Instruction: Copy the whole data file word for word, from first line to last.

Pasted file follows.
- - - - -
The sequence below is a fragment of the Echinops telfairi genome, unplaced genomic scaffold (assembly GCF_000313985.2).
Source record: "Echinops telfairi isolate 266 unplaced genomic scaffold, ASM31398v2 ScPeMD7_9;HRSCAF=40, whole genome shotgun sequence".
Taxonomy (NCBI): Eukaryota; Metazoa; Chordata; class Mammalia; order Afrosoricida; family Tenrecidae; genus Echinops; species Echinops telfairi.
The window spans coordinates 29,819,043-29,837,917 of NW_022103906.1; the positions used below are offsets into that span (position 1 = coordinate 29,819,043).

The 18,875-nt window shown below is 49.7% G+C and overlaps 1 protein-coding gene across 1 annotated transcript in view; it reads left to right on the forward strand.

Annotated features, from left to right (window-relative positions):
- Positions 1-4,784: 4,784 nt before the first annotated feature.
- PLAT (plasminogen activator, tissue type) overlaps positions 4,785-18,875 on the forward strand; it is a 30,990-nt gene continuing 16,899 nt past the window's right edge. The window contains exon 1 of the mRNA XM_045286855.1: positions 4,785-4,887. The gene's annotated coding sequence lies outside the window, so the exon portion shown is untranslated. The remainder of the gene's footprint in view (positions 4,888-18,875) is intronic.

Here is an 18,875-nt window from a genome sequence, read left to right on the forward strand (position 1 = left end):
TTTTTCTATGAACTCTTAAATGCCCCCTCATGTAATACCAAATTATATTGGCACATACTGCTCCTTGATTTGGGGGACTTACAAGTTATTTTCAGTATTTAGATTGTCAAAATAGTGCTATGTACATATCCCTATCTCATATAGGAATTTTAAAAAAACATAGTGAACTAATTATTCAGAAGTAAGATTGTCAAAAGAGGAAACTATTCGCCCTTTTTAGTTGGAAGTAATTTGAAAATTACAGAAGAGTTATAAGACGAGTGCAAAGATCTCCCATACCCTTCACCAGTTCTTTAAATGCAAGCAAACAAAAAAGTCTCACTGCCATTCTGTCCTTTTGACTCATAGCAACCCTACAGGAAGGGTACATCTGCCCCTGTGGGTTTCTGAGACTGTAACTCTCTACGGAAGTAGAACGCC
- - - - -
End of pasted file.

The sequence below is a fragment of the Echinops telfairi genome, unplaced genomic scaffold (assembly GCF_000313985.2).
Source record: "Echinops telfairi isolate 266 unplaced genomic scaffold, ASM31398v2 ScPeMD7_9;HRSCAF=40, whole genome shotgun sequence".
Taxonomy (NCBI): Eukaryota; Metazoa; Chordata; class Mammalia; order Afrosoricida; family Tenrecidae; genus Echinops; species Echinops telfairi.
The window spans coordinates 29,819,043-29,837,917 of NW_022103906.1; the positions used below are offsets into that span (position 1 = coordinate 29,819,043).

The 18,875-nt window shown below is 49.7% G+C and overlaps 1 protein-coding gene across 1 annotated transcript in view; it reads left to right on the forward strand.

Annotated features, from left to right (window-relative positions):
- Positions 1-4,784: 4,784 nt before the first annotated feature.
- PLAT (plasminogen activator, tissue type) overlaps positions 4,785-18,875 on the forward strand; it is a 30,990-nt gene continuing 16,899 nt past the window's right edge. The window contains exon 1 of the mRNA XM_045286855.1: positions 4,785-4,887. The gene's annotated coding sequence lies outside the window, so the exon portion shown is untranslated. The remainder of the gene's footprint in view (positions 4,888-18,875) is intronic.

Here is an 18,875-nt window from a genome sequence, read left to right on the forward strand (position 1 = left end):
TTTTTCTATGAACTCTTAAATGCCCCCTCATGTAATACCAAATTATATTGGCACATACTGCTCCTTGATTTGGGGGACTTACAAGTTATTTTCAGTATTTAGATTGTCAAAATAGTGCTATGTACATATCCCTATCTCATATAGGAATTTTAAAAAAACATAGTGAACTAATTATTCAGAAGTAAGATTGTCAAAAGAGGAAACTATTCGCCCTTTTTAGTTGGAAGTAATTTGAAAATTACAGAAGAGTTATAAGACGAGTGCAAAGATCTCCCATACCCTTCACCAGTTCTTTAAATGCAAGCAAACAAAAAAGTCTCACTGCCATTCTGTCCTTTTGACTCATAGCAACCCTACAGGAAGGGTACATCTGCCCCTGTGGGTTTCTGAGACTGTAACTCTCTACGGAAGTAGAACGCC